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Philippine Proposal for Autonomous Muslim Region Faces Challenges

  • Simone Orendain

Philippine President Benigno Aquino (C) applauds as Moro Islamic Liberation Front (MILF) chief negotiator Mohagher Iqbal (2nd L) shakes hands with Senate President Franklin Drilon (2nd R) during the turnover ceremony of the draft Bangsamoro Basic Law (BBL

Philippine President Benigno Aquino (C) applauds as Moro Islamic Liberation Front (MILF) chief negotiator Mohagher Iqbal (2nd L) shakes hands with Senate President Franklin Drilon (2nd R) during the turnover ceremony of the draft Bangsamoro Basic Law (BBL

A proposal that would give the Philippines’ largest Muslim rebel group the right to self-rule is now in the hands of lawmakers. Efforts to end four decades of conflict that killed 120,000 in the country’s restive Muslim-majority south have progressed in recent years and led to this week’s draft law, which still faces key obstacles.

Analysts say Philippine President Benigno Aquino’s office gave the proposed “Bangsamoro Basic Law” a thorough inspection before sending it on to Congress this week.

Asia Foundation Philippine Country Director Steven Rood said the president took a crucial time-consuming step.

“[So] that he could use all his political capital to insist it pass. And given that, the basic outlook for getting a bill passed is quite good,” said Rood.

Rood said the administration worked hard to ensure the bill adheres to the constitution.

The memory of the failed 2008 memorandum of agreement is fresh in many people’s minds. Six years ago, the Supreme Court struck down as unconstitutional the memorandum that addressed ancestral domain, which prompted two top commanders of the Moro Islamic Liberation Front to wage war on Christian-settled areas. Hundreds died and more than 500,000 people were displaced.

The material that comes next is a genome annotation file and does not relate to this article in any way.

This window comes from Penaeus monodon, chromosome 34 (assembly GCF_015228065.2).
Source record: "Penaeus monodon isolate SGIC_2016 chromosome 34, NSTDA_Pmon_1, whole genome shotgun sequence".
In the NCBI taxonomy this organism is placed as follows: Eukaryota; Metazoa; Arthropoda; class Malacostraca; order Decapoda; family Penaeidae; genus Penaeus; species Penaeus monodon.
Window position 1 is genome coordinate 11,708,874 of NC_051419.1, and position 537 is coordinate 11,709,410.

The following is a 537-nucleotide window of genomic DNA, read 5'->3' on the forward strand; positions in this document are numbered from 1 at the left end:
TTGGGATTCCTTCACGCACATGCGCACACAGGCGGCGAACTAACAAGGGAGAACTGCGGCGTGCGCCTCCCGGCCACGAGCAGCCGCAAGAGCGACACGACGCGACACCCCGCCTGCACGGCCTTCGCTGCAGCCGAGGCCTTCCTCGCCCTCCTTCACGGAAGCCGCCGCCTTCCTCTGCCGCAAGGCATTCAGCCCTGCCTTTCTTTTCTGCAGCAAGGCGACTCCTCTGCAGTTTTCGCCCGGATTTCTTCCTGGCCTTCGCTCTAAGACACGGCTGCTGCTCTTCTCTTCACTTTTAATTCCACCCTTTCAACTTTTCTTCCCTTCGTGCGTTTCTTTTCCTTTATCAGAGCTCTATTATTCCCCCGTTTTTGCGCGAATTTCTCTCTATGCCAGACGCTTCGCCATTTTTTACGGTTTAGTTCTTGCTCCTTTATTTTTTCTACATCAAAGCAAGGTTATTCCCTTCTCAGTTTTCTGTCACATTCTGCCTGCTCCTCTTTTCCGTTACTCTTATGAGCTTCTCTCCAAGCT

Rood said the current proposal is also expected to face challenges in the Supreme Court.

The Bangsamoro Basic Law calls for a parliamentary form of government in Muslim-majority Mindanao. The measure is meant to address years of fighting between rebels and government forces that have left the area economically depressed and virtually lawless.

The new autonomous region is being called Bangsamoro, a term coined by the rebels to identify Muslims and non-Muslims who call the region home. (“Moro” is the word Spanish colonizers used to describe Muslims).

The draft would give the region wide-ranging powers, including the ability to generate revenues, form a police force that would be part of the national law enforcement system and manage Islamic banking under the central bank’s regulation. The central government would be responsible for national defense, foreign affairs and monetary policy, among other central powers.

Ramon Casiple, executive director of the Institute for Political and Electoral Reform in Manila, said there is “a critical mass” to pass the bill, but not without debate.

“There will be two conflicting sides here. Those that really want to restrict the powers and the authorities of the new Bangsamoro entity, and those that really want it expanded,” said Casiple.

For Mussolini Lidasan, just getting the proposal into the halls of Congress is an accomplishment. Lidasan, head of the Al Qalam Institute of Ateneo de Davao University, is a peace worker and native of Maguindanao, a MILF stronghold.

“We know that most of the people in Congress don’t know the history of this whole thing. So it will be a huge task for peace advocates, for civil society organizations or even academics to engage our congressmen,” said Lidasan.

Lidasan said the administration will have to tread carefully because some could liken the proposal to a sort of constitution in itself, “in terms of territory and all other provisions of the law.” Furthermore, he expects opposition from smaller Muslim factions, such as the Sultanate of Sulu, which says its claim to Sabah in neighboring Malaysia is not addressed in the proposed region.

Nonetheless, Lidasan, who grew up in a community where guns frequently settle disputes, supports passage of the bill. And he hopes it will withstand the high court’s scrutiny. Lidasan said the Muslims’ quest for self-determination has been discussed since the early 1900’s when the Philippines was under American rule.

“And now we are in 2014 and we’re still trying to address the Moro problem. So we’re hoping this one would be the last and the final peace agreement for the Bangsamoro people, otherwise we cannot move on,” said Lidasan.

The administration is on a tight schedule to have the new Bangsamoro region in place in time for 2016 national elections. Before then, the law has to pass Congress, surmount challenges in the Supreme Court and survive a referendum for the residents of that region.